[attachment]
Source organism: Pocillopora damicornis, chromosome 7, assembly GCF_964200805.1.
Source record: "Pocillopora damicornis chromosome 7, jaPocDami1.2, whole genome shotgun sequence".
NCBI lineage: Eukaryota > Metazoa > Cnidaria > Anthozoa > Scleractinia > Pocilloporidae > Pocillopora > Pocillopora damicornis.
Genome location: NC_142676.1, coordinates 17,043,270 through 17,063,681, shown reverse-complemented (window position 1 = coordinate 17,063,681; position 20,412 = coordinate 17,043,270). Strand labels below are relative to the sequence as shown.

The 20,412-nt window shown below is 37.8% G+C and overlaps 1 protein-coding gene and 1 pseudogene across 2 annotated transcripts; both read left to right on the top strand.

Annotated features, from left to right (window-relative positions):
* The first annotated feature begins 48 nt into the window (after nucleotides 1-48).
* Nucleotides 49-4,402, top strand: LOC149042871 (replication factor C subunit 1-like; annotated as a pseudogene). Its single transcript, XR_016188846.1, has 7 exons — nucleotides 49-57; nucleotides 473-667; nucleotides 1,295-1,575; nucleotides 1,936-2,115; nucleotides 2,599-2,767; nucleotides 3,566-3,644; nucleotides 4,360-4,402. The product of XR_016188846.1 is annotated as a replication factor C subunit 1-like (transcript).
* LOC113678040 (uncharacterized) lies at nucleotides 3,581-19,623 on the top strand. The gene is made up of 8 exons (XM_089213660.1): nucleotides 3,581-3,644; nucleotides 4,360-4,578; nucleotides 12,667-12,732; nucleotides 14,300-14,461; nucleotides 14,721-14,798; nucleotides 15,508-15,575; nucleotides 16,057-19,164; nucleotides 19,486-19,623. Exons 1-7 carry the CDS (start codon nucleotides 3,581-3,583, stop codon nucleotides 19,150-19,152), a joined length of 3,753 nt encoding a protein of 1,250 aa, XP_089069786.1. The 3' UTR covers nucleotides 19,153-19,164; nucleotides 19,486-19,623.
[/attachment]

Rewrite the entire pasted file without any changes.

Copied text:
Source organism: Pocillopora damicornis, chromosome 7, assembly GCF_964200805.1.
Source record: "Pocillopora damicornis chromosome 7, jaPocDami1.2, whole genome shotgun sequence".
NCBI lineage: Eukaryota > Metazoa > Cnidaria > Anthozoa > Scleractinia > Pocilloporidae > Pocillopora > Pocillopora damicornis.
Genome location: NC_142676.1, coordinates 17,043,270 through 17,063,681, shown reverse-complemented (window position 1 = coordinate 17,063,681; position 20,412 = coordinate 17,043,270). Strand labels below are relative to the sequence as shown.

The 20,412-nt window shown below is 37.8% G+C and overlaps 1 protein-coding gene and 1 pseudogene across 2 annotated transcripts; both read left to right on the top strand.

Annotated features, from left to right (window-relative positions):
* The first annotated feature begins 48 nt into the window (after nucleotides 1-48).
* Nucleotides 49-4,402, top strand: LOC149042871 (replication factor C subunit 1-like; annotated as a pseudogene). Its single transcript, XR_016188846.1, has 7 exons — nucleotides 49-57; nucleotides 473-667; nucleotides 1,295-1,575; nucleotides 1,936-2,115; nucleotides 2,599-2,767; nucleotides 3,566-3,644; nucleotides 4,360-4,402. The product of XR_016188846.1 is annotated as a replication factor C subunit 1-like (transcript).
* LOC113678040 (uncharacterized) lies at nucleotides 3,581-19,623 on the top strand. The gene is made up of 8 exons (XM_089213660.1): nucleotides 3,581-3,644; nucleotides 4,360-4,578; nucleotides 12,667-12,732; nucleotides 14,300-14,461; nucleotides 14,721-14,798; nucleotides 15,508-15,575; nucleotides 16,057-19,164; nucleotides 19,486-19,623. Exons 1-7 carry the CDS (start codon nucleotides 3,581-3,583, stop codon nucleotides 19,150-19,152), a joined length of 3,753 nt encoding a protein of 1,250 aa, XP_089069786.1. The 3' UTR covers nucleotides 19,153-19,164; nucleotides 19,486-19,623.